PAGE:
Flat on my back, I lay there, in the darkness, looking up on what reminded me of a bridal veil just about a meter above my head. It was slightly lit up by the bright light bulb on the outside. Bugs were dancing in the beam of light. Dogs were barking in the distance. A noisy motor boat was passing by, and seconds later the small, rapid waves hit the platform. I could hear the wings of insects that were swirling around. My nose was filled by the smell of my own sweat and mosquito repellent.
My first meeting with an alternative kind of clinic
Occasionally, someone coughed. At some point during the night, somewhere in the village, Gangnam Style was played loudly. Around 5 in the morning, after a night of no sleep, I would open heavy eyelids. It was still dark. Something had hit the platform. A boat, I assumed. Then I heard voices. I made a small jump as I sat up in bed, and managed to wake up the person next to me. I couldn’t quite remember, but I believed that her name was Sopeak. “There is someone outside,” I whispered with a shaky voice. “Patients,” the doctor replied and went back to sleep for another hour.
This was my first meeting with an alternative kind of clinic, three years ago. I dare to argue that the word ‘clinic’ tends to draw a certain image in our minds. A firm handshake as you enter the room. A doctor in a white scrub. A clean, bright office. Anatomy posters decorating the walls. Fingers moving quickly over the computer keyboard as you explain to the doctor what’s wrong. Some strange equipment you don’t know the name of along with stethoscopes, antibacterial hand sanitizers and family photos decorating the desk. Now, imagine a clinic in an underdeveloped country. What do you see?
South-East Asia’s largest lake and home to 1.2 million people
Cambodia is one of the poorest countries in the world. Despite the fact that the larger cities have experienced economic growth in the past decade due to an increase in tourism, the case is not the same for the Tonlé Sap region. Tonlé Sap is South-East Asia’s largest lake, and also home to 1.2 million people who live in floating houses or houses built on piles. The word ‘house’ is an exaggeration. These constructions are pieces of sticks and palm leaves tied together. Making it even more difficult is the extreme climate. The dry season is characterized by severe drought and water level in some places being as low as 30 centimeters. The monsoon season, on the other hand, is defined by strong winds and heavy rain which threaten the fragile homes of the villagers, and furthermore contributes to an increase in the water level, which in some areas can be as deep as 10 meters. The nearest health facilities are hours away, and education is almost non-existent. The knowledge gap about sanitation and hygiene is large, which makes the people suffer from illnesses that could be easily prevented.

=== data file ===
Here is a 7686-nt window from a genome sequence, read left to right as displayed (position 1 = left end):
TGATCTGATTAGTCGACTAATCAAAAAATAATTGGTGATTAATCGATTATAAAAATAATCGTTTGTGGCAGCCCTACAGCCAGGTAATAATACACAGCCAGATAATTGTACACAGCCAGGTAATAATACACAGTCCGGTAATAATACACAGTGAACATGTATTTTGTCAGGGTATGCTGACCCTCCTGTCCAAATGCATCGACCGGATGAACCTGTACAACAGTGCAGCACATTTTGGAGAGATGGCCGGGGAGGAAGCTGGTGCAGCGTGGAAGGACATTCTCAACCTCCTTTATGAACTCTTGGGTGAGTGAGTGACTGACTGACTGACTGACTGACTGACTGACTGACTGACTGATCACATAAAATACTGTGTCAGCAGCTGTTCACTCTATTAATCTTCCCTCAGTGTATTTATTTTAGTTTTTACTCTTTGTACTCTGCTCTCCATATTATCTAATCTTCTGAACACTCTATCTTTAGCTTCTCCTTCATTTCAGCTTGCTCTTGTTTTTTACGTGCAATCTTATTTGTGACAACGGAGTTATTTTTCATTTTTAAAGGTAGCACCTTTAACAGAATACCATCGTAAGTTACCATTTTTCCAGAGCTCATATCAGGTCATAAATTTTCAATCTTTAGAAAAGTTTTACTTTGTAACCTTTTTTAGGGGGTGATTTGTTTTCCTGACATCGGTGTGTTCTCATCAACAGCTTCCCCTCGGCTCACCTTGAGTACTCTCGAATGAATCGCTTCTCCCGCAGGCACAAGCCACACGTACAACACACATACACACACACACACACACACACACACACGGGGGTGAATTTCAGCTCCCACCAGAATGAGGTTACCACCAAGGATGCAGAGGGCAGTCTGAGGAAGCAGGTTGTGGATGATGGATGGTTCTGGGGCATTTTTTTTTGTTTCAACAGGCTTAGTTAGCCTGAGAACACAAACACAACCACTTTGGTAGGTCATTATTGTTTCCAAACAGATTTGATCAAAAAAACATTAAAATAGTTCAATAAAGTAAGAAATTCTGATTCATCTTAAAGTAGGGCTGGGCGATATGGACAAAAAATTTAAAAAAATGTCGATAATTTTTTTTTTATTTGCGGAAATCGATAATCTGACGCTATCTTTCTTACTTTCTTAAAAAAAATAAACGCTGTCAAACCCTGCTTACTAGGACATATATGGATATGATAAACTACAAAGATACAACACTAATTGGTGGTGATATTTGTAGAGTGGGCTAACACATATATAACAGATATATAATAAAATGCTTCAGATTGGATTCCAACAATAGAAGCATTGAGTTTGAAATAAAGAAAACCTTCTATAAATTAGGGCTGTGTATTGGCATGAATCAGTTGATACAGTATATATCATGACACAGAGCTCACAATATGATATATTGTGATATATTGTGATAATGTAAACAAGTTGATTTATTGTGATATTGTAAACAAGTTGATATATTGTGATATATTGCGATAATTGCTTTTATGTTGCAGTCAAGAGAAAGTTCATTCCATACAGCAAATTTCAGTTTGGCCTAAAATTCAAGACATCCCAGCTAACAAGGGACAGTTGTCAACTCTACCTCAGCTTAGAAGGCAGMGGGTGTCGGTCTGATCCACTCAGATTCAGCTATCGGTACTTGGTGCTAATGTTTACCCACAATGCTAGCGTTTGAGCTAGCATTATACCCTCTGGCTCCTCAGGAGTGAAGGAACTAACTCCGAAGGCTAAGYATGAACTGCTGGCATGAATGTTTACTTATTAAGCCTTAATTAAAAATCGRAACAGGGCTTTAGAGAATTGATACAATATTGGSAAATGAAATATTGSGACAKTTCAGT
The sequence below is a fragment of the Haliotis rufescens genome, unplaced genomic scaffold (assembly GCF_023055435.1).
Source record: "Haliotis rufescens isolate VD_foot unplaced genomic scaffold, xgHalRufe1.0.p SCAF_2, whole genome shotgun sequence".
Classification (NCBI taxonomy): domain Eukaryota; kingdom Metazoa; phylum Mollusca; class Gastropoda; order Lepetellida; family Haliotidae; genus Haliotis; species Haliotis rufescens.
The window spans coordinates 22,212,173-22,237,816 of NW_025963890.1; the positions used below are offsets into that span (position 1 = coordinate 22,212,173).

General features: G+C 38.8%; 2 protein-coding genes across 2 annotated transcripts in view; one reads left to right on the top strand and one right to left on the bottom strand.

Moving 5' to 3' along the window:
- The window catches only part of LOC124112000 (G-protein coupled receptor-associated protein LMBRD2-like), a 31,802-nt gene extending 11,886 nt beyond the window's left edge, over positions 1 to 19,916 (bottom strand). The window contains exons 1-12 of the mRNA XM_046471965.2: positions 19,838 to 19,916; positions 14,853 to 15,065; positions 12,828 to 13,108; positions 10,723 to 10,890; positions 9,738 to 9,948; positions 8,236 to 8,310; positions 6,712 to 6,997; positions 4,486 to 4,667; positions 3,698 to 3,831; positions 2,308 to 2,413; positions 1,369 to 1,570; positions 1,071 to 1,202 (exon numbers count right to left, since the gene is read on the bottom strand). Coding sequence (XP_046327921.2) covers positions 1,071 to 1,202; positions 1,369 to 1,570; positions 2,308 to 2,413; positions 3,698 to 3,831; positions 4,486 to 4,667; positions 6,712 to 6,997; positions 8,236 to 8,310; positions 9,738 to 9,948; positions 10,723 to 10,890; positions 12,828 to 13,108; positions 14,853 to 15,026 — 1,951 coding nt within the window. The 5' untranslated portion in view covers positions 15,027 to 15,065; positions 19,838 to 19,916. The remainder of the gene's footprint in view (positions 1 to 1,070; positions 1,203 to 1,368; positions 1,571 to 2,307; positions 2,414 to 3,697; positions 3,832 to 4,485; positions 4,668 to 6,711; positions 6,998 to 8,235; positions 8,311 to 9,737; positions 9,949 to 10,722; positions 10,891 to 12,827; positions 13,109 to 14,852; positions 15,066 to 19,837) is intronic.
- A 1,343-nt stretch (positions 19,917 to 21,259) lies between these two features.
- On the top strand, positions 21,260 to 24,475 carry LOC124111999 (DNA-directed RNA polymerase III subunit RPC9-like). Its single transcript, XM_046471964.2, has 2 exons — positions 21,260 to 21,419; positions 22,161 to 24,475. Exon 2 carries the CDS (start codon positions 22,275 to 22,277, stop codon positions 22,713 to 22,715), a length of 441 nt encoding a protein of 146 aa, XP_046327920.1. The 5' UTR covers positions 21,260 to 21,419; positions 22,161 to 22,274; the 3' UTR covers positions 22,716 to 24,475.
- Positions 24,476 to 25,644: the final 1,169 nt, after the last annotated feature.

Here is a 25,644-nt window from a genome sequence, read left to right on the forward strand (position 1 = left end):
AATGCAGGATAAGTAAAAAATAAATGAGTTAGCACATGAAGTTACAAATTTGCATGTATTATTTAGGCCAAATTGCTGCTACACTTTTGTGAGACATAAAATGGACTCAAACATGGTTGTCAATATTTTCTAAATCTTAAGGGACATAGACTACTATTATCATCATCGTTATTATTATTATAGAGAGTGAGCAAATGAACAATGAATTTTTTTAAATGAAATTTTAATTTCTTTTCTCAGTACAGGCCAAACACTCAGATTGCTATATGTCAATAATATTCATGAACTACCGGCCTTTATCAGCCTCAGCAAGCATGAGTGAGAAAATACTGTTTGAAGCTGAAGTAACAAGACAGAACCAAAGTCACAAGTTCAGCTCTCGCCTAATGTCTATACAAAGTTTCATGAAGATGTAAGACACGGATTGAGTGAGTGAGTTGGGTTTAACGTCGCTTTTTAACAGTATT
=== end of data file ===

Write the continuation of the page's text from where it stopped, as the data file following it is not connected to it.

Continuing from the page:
Srey Pheap’s story
Picture yourself being a woman in one of these floating houses. You have been pregnant eight times. Five of the eight children still live. Your husband is a fisherman, so the only boat that the family owns is being used for fishing big parts of the day. A couple of your children are out there in the hot midday sun with their father, ensuring that you have dinner tonight, and – if they manage to catch more fish than you would consume – some income for tomorrow. You have lived in this very village being surrounded by water your whole life, but you have never learned to swim. Almost none of the villagers know how to swim. When you were ten years old, you witnessed the impact of this. Your younger sister had used a small washing basin as a ‘boat’ to paddle her way to a house on the other side of the open area dividing the village, or, the ‘water road’, if you like.
One hand at a time, she slowly paddled her way further and further away from your house. About midway, a small motor boat went quickly through the village, passing right beside your sister. She could have been hit by the boat. What happened instead was much worse. The basin was hit by the waves and started shaking. You heard a scream as she fell into the water. Your parents and the most immediate neighbours were not present. They were out fishing. You felt paralyzed as you watched her use her last strength to splash around in the water and scream whenever her mouth reached the surface. She screamed and coughed interchangeably, as the dirty lake water went into her mouth. Then silence. A neighbour had gotten into a small boat and was on his way out to your sister. But it was too late. And now, you are an adult, every day hoping that your own children will not fall into the water without having something to keep them afloat. However, this is challenging, as your everyday life revolves around the lake. You do the dishes – in the lake, you wash your clothes – in the lake, you clean your kids – in the lake, and you all go to the toilet – in the lake. And now, you’re expecting a baby. Again. As usual you give birth in your own home. Going to a hospital or health center will not only be expensive, but it’s also far away. Taken that you would be gone for days, the rest of the family would suffer since they wouldn’t have any boat to go fishing and trading with. Neither an income, nor food. No, you have to deliver in the village.